Because the Game Boy Advance is so far behind the curve when it comes to tactical first person shooters, the final product on Nintendo's handheld is very often a far cry from what you see on other platforms. The job to do the conversion almost always lands on Crawfish's lap, mainly due to their expertise with treating the material (they started with the Game Boy Color version way back when Rainbow Six was around) and their success in doing so before. The Sum of All Fears for the Game Boy Advance is no different.
Fans of Crawfish will not be surprised with Fears' approach. Instead of the first person mode, you get a semi-isometric birds-eye type of view on your team. It works relatively well, and the controls (reload, etc.) that were present in the first person mode are also available here. Other than the perspective, the rest of Fears is classic Red Storm Entertainment. Even the main menu uses the same menu samples as Rogue Spear/Rainbow, and the cinematic soundtrack and setup refuses to play second fiddle to anyone. You're still given mission briefings at the onset of every outing. You're also able to pick your team members who clock in with varying characteristics. Obviously, someone skilled in demolitions will not be needed for those missions that require absolute discretion.
In terms of the single player campaign, Crawfish didn't do much to change the original formula. Some of the mission particulars are different. You're still shepherding the FBI HRT in anti-terrorist initiatives. The first mission, like the initial mission on the PC, takes place on American soil against militiamen. Whereas the PC version had three separate teams and specific objectives assigned to each one, the objectives have been shortened here, and you'll usually deal with more combat than lengthy linked objectives (disabling security before infiltrating, etc.). Despite cutting some corners, the maps are still pretty large, and you'll generally run into a hefty amount of combat before coming close to any of your objectives.
The course of the campaign will take the HRT deep into foreign territory; allied and non-allied alike. That provides for some different landscapes, but Fears is generally an indoor type of game. It especially excels at depicting indoor environments like office buildings and research labs.
When Fears was released on the PC, it was known as a simplified version of the Ghost Recon engine. Fears on the Game Boy Advance should be treated similarly. You can no longer choose multiple teams and, moreover, there aren't any complex team tactics available for you to mount simultaneous takedowns and other tactically sound moves. Your team members are fixed on following you around too, but at least they're able to put up a fight, and potentially shoot down tangos sneaking up behind you. In terms of weapons selection, you're simply given the best of the best and you're left at that. On the PC, you were only given the go-ahead to carry more exotic and heavier weapons when the mission warranted it. That aspect is sorely missed, but critics had complained Crawfish implemented too many controls and setup aspects earlier on. So I'm guessing this is their way of saying they listened. It would have been nice to have a toggled option as to whether you want to play this in arcade or realistic mode.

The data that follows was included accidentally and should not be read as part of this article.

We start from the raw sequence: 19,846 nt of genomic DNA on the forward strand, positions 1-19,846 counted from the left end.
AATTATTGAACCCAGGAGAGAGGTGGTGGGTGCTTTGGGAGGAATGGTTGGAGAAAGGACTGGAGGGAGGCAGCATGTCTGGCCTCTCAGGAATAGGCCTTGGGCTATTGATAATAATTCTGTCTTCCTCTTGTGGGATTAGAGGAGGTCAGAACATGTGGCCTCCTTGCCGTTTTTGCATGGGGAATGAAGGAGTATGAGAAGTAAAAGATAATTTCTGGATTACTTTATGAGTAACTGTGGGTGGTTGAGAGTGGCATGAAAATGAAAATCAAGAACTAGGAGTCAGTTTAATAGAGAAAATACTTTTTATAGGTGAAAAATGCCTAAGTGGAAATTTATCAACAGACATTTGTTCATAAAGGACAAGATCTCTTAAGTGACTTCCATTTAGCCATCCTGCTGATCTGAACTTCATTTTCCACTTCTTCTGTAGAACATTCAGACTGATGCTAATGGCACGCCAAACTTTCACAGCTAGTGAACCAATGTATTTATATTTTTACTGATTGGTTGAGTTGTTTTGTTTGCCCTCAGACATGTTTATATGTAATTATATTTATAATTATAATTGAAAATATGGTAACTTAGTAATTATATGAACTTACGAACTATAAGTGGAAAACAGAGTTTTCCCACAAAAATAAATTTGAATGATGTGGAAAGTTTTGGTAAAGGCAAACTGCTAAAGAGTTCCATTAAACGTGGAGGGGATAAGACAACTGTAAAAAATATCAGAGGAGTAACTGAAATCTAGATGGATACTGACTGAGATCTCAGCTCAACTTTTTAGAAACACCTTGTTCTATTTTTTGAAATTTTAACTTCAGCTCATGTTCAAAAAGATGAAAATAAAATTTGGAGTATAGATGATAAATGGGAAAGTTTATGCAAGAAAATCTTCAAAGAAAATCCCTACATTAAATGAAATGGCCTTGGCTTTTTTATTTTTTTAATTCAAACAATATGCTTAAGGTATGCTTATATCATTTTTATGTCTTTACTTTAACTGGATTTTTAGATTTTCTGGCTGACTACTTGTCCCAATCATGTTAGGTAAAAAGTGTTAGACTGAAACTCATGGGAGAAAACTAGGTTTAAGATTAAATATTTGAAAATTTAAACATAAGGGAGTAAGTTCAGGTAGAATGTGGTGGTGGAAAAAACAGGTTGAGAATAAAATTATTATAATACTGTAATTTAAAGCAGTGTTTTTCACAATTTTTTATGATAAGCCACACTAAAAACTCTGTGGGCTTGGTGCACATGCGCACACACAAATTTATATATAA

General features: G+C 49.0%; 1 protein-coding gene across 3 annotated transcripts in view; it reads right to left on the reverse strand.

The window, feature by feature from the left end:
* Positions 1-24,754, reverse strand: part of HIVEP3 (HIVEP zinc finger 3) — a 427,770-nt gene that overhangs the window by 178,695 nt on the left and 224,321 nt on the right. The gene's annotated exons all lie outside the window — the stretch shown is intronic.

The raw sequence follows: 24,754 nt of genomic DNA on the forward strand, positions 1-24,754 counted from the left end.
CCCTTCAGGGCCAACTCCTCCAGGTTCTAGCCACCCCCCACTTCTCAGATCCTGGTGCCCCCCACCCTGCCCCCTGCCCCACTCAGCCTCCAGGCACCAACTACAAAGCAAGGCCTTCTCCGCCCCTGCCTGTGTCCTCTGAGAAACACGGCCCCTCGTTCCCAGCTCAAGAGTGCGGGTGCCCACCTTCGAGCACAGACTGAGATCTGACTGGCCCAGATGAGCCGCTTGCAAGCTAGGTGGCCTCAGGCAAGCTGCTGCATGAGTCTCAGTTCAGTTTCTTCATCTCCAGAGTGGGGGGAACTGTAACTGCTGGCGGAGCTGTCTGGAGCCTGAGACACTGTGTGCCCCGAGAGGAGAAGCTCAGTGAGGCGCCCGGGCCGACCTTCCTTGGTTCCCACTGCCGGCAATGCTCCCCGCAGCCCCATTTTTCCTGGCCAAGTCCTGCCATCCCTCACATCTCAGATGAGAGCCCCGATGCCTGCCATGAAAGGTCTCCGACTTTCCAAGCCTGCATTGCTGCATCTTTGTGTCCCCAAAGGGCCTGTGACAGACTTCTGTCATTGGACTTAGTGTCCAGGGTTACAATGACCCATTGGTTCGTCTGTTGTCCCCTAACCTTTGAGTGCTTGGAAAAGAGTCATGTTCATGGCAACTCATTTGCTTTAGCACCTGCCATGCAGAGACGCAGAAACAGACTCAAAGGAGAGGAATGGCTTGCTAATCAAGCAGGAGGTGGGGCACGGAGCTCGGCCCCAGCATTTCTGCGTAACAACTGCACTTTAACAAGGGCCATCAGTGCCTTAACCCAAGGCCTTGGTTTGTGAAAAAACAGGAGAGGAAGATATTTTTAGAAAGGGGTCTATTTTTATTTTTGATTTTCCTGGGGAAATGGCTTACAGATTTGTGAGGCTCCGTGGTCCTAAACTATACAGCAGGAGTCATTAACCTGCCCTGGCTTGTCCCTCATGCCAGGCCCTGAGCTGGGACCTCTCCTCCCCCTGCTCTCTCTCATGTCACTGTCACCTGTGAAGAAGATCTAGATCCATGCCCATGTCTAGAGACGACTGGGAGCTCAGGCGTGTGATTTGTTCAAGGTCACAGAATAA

One area where these titles consistently do well is in the multiplayer arena. Here, you'll not only be able to play against each other, but you're able to link up with another player to go through the campaign together. That truly exercises the full potential of the Game Boy Advance, and I laud the developers for including this, despite the fact that few fans of Nintendo's handheld ever get a chance to really try it out.
My only significant complaint about the game is its perspective. The pseudo isometric birds-eye view is going to get old sometime soon. With first-person shooters abound for the Game Boy Advance, surely it's only a matter of time before Crawfish can make a successful jump into modeling Red Storm Entertainment material. Having Ubi Soft as the backer of both handheld and mainstream versions should only help with the prospects of that.
Tittles that fall into this genre are generally known for their ability to create tension and anxiety. You never know what's going behind the doorway ahead, or around the next corner. Crawfish is an expert at using this perspective to generate that. They generally place enemies just beyond your vision zone, so you'll have to tread carefully and lightly if you want to be able to see them. That the auto-target doesn't target beyond that vision radius helps promote the idea of proceeding with extreme caution. That's the gimmick or trick behind Fears. And it's one that Crawfish executes very well; perhaps better than any other developer on the handheld format.
If you have the patience to enjoy this type of title on a handheld, Fears should satiate that hunger. It is well-designed by a veteran of this genre, and the audio and visuals do not pale against the original PC version of the game, given the overall latitude of producing a title on the Game Boy Advance. While you won't be manipulating Jack Ryan or John Clark in this title, as you might in a traditional movie to game conversion, I'm glad you aren't. The HRT provides enough source material for you to work on, making it a thrill from beginning to end.